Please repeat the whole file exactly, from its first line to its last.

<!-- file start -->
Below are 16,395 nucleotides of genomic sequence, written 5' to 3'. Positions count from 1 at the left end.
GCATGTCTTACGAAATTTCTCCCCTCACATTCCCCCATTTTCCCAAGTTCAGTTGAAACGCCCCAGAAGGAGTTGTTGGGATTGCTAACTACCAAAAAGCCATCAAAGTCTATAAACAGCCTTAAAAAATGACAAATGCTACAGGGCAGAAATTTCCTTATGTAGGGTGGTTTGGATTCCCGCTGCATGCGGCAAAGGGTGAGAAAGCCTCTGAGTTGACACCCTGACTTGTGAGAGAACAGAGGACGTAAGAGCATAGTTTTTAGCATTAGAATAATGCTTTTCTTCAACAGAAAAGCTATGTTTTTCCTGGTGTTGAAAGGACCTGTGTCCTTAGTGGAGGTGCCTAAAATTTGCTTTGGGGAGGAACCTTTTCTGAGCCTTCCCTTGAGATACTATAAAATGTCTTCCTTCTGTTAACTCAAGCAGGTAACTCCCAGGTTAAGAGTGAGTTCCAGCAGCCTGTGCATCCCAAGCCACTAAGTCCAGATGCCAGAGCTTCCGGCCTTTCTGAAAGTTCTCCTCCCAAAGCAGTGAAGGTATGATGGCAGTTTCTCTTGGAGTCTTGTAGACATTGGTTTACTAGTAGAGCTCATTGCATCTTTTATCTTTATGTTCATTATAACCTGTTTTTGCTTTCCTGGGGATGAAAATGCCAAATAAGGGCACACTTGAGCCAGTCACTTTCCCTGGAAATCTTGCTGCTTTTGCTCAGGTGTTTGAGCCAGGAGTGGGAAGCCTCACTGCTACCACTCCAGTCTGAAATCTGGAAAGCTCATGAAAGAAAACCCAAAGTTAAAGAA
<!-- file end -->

Below are 16,395 nucleotides of genomic sequence, written 5' to 3'. Positions count from 1 at the left end.
GCATGTCTTACGAAATTTCTCCCCTCACATTCCCCCATTTTCCCAAGTTCAGTTGAAACGCCCCAGAAGGAGTTGTTGGGATTGCTAACTACCAAAAAGCCATCAAAGTCTATAAACAGCCTTAAAAAATGACAAATGCTACAGGGCAGAAATTTCCTTATGTAGGGTGGTTTGGATTCCCGCTGCATGCGGCAAAGGGTGAGAAAGCCTCTGAGTTGACACCCTGACTTGTGAGAGAACAGAGGACGTAAGAGCATAGTTTTTAGCATTAGAATAATGCTTTTCTTCAACAGAAAAGCTATGTTTTTCCTGGTGTTGAAAGGACCTGTGTCCTTAGTGGAGGTGCCTAAAATTTGCTTTGGGGAGGAACCTTTTCTGAGCCTTCCCTTGAGATACTATAAAATGTCTTCCTTCTGTTAACTCAAGCAGGTAACTCCCAGGTTAAGAGTGAGTTCCAGCAGCCTGTGCATCCCAAGCCACTAAGTCCAGATGCCAGAGCTTCCGGCCTTTCTGAAAGTTCTCCTCCCAAAGCAGTGAAGGTATGATGGCAGTTTCTCTTGGAGTCTTGTAGACATTGGTTTACTAGTAGAGCTCATTGCATCTTTTATCTTTATGTTCATTATAACCTGTTTTTGCTTTCCTGGGGATGAAAATGCCAAATAAGGGCACACTTGAGCCAGTCACTTTCCCTGGAAATCTTGCTGCTTTTGCTCAGGTGTTTGAGCCAGGAGTGGGAAGCCTCACTGCTACCACTCCAGTCTGAAATCTGGAAAGCTCATGAAAGAAAACCCAAAGTTAAAGAA